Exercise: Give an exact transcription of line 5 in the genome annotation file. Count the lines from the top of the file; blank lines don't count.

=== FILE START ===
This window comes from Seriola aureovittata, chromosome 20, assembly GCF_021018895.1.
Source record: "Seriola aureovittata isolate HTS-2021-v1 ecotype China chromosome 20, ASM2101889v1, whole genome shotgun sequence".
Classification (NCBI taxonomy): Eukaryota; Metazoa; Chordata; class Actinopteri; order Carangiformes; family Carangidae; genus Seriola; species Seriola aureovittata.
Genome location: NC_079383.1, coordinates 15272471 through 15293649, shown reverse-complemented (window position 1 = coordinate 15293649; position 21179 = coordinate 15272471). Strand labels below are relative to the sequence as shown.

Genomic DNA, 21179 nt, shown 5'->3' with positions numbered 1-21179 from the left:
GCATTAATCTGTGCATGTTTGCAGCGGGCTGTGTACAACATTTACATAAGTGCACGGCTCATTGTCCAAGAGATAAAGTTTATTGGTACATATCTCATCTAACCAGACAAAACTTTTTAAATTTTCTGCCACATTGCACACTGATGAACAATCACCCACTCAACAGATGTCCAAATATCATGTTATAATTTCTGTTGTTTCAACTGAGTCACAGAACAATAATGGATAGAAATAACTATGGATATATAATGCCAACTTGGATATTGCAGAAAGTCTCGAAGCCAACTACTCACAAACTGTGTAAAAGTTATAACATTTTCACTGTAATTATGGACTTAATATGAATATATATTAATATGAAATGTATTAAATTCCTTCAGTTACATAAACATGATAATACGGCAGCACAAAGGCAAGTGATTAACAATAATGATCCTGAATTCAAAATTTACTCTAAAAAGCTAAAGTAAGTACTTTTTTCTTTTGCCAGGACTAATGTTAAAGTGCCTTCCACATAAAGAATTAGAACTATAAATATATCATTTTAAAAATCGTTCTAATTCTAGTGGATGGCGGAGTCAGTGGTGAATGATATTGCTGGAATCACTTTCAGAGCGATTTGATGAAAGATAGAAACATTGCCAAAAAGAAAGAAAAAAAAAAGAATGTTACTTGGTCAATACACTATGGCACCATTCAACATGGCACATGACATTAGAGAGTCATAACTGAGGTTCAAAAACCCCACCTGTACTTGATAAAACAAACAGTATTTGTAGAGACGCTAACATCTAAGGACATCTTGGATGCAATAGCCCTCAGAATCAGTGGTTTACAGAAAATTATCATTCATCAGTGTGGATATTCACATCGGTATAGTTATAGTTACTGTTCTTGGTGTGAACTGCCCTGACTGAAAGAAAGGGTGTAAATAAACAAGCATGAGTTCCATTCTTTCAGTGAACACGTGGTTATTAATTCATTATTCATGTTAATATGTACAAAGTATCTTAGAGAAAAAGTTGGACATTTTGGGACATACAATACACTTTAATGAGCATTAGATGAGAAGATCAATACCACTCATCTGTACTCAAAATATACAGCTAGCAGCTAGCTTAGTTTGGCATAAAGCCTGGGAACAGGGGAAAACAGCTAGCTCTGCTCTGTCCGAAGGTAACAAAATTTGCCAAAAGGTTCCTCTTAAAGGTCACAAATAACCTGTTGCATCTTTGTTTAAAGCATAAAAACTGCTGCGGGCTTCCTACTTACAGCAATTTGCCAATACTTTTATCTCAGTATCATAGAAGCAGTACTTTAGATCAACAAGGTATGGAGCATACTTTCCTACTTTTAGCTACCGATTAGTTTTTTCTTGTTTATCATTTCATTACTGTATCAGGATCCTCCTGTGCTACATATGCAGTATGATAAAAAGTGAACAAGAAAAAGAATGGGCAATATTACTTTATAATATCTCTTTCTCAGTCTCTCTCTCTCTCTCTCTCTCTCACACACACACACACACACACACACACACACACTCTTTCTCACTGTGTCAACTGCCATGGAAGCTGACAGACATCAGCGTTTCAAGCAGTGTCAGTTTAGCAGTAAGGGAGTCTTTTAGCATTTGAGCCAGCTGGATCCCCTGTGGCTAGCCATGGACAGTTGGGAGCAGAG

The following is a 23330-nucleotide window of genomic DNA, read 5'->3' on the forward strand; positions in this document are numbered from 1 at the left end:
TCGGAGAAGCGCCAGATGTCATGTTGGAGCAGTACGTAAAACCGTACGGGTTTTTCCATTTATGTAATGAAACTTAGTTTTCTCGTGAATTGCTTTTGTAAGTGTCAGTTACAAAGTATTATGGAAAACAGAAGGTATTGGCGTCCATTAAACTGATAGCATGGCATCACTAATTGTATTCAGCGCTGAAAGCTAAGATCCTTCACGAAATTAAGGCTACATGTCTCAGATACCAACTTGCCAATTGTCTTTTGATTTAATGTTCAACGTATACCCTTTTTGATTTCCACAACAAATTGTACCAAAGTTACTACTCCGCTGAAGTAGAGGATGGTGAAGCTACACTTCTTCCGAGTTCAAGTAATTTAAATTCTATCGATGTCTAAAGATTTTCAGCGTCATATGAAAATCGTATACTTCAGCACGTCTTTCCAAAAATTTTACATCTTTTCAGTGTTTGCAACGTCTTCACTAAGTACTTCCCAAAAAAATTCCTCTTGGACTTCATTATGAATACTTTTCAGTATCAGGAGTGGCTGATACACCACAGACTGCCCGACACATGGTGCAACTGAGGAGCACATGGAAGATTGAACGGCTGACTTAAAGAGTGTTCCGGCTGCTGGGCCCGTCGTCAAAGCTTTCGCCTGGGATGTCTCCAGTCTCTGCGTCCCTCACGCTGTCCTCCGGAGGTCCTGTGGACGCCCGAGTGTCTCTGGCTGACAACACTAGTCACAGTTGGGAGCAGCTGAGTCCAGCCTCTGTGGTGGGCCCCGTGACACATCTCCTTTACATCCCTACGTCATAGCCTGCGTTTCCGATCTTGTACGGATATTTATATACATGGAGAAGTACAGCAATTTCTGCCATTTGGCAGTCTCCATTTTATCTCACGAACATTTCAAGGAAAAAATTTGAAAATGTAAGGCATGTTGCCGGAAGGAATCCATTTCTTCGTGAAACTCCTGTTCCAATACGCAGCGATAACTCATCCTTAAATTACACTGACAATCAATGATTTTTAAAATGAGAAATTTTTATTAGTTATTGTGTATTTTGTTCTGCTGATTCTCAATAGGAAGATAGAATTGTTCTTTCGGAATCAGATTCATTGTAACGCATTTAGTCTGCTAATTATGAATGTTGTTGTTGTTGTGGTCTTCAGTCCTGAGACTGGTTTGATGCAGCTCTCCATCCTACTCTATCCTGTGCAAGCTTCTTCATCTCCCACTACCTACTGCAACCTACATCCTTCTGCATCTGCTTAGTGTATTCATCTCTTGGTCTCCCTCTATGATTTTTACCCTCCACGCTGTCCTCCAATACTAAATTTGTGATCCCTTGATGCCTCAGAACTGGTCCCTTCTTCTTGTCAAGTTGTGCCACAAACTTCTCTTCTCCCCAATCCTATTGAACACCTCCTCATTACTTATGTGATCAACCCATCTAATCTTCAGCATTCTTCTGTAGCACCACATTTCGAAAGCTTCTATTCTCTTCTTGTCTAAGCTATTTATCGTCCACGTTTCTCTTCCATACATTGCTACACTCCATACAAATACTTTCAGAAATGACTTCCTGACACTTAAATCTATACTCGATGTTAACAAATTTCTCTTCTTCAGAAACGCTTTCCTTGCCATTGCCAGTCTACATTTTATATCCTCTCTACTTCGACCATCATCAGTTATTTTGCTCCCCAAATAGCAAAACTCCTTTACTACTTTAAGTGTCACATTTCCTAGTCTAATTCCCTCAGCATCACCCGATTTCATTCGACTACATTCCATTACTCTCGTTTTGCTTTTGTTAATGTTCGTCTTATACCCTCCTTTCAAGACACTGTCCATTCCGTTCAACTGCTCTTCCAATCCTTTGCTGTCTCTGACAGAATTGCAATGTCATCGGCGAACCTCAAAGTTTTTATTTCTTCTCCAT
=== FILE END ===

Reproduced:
Genomic DNA, 21179 nt, shown 5'->3' with positions numbered 1-21179 from the left: